Culture

In Related News: Hactivism

Culture

In Related News: Hactivism

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Is it just us or is the constant Internet-themed conflict between institutions (namely, the state and corporates) and free Internet advocates (mostly, online communities) shaping into a Frank Miller-toned, post-apocalyptic plot? Hactivism, the perfect combination of  ‘hacking’ and activism, is literally taking over the world. Fellow Skeptics, in case you still have not, ’tis high time you heard of Anonymous, a worldwide community of Internet activists who brought down FBI’s website along with the websites of the United States Department of Justice and, the Motion Picture Association of America. Last week’s rant that led to said attacks (or in Anonymous’ own words, “the single largest Internet attack in its history”) was fueled by popular file hosting/sharing website MegaUpload‘s noxious fall from grace, right after its founder Kim Dotcom‘s true Hollywood wet dream arrest in New Zealand. Just like every individual who has been to Sidereel at least once in his or her life, we are also grieving — with our sole consolation lying under the name Dotcom itself, or rather, a man who has once seen it fit to change his last name to Dotcom, which is pretty unacceptable unless you are a 30 Rock character.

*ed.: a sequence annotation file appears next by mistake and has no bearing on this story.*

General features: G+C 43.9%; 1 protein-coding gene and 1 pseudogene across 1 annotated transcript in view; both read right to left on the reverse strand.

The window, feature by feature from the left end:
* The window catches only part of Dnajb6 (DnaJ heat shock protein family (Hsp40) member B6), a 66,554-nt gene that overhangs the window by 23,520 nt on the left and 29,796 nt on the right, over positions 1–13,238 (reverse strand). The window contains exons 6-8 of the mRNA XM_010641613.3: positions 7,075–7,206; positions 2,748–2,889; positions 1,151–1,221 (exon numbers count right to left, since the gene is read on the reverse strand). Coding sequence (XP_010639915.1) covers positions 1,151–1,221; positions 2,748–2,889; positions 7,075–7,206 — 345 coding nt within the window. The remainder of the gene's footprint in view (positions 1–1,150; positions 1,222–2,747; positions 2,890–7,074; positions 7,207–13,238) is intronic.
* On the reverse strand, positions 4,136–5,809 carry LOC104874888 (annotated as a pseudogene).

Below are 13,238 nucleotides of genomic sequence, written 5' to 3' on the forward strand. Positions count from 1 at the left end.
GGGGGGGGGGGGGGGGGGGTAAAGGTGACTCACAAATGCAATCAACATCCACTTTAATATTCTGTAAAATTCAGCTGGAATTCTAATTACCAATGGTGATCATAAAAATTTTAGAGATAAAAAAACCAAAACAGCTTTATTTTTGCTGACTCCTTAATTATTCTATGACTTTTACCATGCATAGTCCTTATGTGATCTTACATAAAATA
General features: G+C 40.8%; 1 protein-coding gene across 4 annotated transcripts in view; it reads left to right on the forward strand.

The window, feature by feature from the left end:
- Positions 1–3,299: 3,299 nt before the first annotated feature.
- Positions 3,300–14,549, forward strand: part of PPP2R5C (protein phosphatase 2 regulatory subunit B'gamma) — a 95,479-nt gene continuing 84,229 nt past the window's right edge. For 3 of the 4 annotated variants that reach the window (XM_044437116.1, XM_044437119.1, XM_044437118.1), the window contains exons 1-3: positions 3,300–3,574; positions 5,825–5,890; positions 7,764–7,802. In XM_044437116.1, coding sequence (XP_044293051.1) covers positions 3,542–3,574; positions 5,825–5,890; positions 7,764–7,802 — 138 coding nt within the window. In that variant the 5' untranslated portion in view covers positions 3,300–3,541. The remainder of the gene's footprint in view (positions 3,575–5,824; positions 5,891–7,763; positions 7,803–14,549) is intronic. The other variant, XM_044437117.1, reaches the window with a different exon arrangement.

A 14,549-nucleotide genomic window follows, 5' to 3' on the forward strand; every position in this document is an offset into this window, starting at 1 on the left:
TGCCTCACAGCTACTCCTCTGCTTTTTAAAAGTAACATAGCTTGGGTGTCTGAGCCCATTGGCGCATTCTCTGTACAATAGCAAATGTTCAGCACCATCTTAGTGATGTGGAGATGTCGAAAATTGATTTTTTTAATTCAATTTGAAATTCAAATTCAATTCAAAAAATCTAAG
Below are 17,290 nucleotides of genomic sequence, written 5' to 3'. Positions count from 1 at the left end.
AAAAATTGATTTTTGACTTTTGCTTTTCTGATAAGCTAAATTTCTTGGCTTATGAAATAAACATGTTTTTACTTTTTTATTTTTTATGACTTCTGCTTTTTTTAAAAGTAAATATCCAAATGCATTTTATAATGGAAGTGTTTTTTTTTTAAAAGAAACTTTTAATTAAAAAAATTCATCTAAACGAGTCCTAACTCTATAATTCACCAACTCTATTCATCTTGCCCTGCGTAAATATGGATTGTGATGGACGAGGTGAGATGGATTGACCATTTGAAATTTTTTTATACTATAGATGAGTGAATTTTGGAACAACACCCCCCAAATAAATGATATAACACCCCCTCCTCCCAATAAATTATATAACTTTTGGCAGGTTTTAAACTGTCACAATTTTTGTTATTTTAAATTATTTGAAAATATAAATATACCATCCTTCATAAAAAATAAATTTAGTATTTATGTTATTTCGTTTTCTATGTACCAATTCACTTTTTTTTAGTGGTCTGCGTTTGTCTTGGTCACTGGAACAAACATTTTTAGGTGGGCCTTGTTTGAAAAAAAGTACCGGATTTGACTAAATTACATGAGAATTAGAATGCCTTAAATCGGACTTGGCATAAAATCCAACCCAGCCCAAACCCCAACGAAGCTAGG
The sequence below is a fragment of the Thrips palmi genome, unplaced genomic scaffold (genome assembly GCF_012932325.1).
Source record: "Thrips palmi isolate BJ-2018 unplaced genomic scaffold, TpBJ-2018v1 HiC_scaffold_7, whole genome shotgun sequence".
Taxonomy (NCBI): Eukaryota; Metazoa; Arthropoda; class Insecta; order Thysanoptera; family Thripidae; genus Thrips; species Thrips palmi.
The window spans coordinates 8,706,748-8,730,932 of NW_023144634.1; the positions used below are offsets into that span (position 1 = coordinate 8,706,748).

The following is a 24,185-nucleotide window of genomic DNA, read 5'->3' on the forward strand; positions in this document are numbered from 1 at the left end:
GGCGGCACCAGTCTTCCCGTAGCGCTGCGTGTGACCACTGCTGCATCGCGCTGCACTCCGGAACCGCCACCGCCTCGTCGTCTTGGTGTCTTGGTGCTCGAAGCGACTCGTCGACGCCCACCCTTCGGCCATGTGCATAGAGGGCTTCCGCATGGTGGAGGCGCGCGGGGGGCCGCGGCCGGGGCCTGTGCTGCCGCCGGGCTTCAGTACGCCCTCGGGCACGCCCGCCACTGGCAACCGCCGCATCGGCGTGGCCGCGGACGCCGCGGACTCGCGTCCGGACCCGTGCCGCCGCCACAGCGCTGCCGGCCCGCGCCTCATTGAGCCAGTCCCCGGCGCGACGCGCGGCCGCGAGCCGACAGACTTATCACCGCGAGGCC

Though it has become more apparent in the public eye within the last few months, Anonymous’ strong presence in the Internet goes all the way back to 2003. Their principals of operation share much with the most basic principals of Internet: Dismissal of hierarchy (hence, the no-leader flag), accessibility (you don’t even have to know how to hack in order to be a hacker) and anonymity. With rumors of an Anonyupload to succeed MegaUpload going live on January 25, and a juicy video that invites all the Anons out there to take down Facebook on January 28 (seriously, what better contemporary equivalent to Gunpowder Plot?) we are truly excited for the days to come.